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Thursday, Jan 28, 2021

Mainland, HK scientists debate whether mass testing is best for HK

Mainland, HK scientists debate whether mass testing is best for HK

Hong Kong experts argued that conducting nucleic acid tests on the city's entire population may not be the best choice for the SAR, contradicting earlier suggestions from mainland scientists.

Hong Kong Chief Executive Carrie Lam told reporters on Tuesday that the next two weeks will be crucial, as the new wave of infections is severe. She urged people to stay at home, especially the elderly, and to avoid unnecessary gatherings, Hong Kong Commercial Daily reported.


Wearing masks and keeping their distance, Hong Kong pupils wait outside a school.


The HKSAR government announced Monday it will tighten up anti-epidemic measures to the maximum extent, bringing back a ban on gatherings beyond two people on Wednesday. The fixed penalty for the violation will be increased to HK $2,000 ($258).

Mainland scientists suggested Friday that conducting nucleic acid tests on the entire population is a top priority for the HKSAR, and would be the most efficient approach in the context of the new cases, as the Chinese mainland has had success in controlling and preventing outbreaks or new waves of the pandemic in major cities with large populations like Wuhan and Beijing.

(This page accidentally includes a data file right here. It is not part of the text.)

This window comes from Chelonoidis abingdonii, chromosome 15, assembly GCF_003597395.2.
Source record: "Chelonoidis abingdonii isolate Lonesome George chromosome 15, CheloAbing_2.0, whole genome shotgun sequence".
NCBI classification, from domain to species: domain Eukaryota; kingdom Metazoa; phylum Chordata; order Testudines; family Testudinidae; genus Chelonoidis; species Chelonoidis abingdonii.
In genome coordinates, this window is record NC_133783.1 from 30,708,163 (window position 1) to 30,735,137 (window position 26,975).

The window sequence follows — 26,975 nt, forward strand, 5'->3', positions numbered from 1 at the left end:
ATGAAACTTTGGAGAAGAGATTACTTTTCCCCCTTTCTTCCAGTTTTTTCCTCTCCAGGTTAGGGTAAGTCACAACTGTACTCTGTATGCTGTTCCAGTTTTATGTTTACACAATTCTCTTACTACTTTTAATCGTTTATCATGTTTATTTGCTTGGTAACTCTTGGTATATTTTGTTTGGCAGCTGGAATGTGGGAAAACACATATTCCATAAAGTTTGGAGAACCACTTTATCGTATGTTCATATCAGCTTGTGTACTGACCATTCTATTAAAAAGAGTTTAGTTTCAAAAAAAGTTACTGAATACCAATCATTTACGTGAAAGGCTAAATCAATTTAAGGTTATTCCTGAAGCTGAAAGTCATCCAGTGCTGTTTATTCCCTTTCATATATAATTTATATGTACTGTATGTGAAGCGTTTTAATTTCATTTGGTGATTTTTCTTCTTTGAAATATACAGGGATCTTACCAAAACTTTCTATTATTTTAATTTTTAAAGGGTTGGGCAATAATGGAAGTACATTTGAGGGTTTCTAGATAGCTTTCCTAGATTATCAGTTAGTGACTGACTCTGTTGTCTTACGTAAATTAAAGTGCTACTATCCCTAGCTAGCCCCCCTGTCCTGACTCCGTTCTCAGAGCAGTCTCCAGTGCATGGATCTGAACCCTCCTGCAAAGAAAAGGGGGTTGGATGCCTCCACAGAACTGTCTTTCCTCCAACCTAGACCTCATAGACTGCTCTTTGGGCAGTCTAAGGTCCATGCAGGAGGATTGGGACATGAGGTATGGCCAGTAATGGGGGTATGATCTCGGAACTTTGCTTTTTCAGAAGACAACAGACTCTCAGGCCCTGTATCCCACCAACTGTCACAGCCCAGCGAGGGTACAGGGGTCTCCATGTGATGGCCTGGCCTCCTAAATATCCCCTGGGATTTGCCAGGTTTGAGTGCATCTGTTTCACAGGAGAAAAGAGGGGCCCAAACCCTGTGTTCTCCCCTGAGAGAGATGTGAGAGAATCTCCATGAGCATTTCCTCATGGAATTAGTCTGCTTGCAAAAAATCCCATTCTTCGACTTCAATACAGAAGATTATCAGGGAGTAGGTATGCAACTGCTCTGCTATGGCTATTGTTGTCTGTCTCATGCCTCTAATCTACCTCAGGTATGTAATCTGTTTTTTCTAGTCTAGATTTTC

However, Jin Dongyan, a professor at the School of Biomedical Sciences at the University of Hong Kong, told the Global Times that this method may not be the best choice in the fourth wave of infections in HKSAR, as the cost would be too high in proportion to the number of confirmed cases.

Jin pointed out that although the fourth wave of the outbreak reached a critical point on Sunday, the number of confirmed cases went down on Monday and Tuesday. This indicates that the epidemic is now under control and close contacts were efficiently identified after strict screening.

"Nucleic acid tests on the city's entire population cannot prevent the virus transmission, especially in HKSAR. One can test negative this time but go outside and then have contact with potentially infected people afterward," said Jin, "What we have learned from the experience of Beijing's Xinfadi market is to seriously trace, check and quarantine all close contacts while implementing the 'stay-at-home' order."

Experts suggest that this wave may be less transmissible, with only 20 percent of confirmed cases actually being highly transmissible.

Jin also mentioned that the HKSAR government is drafting a new plan to contain the epidemic. In the past, people coming in from abroad were isolated in self-selected hotels and not separated from other hotel guests. Now, the government has uniformly arranged several fixed hotels for quarantine which will be closed to the public.

"We should also increase the frequency of public transportation to avoid crowd gatherings, or learn from Singapore by allowing people to go out on alternate days depending on the last digit of their identity card or foreign identification card number," Jin told the Global Times.

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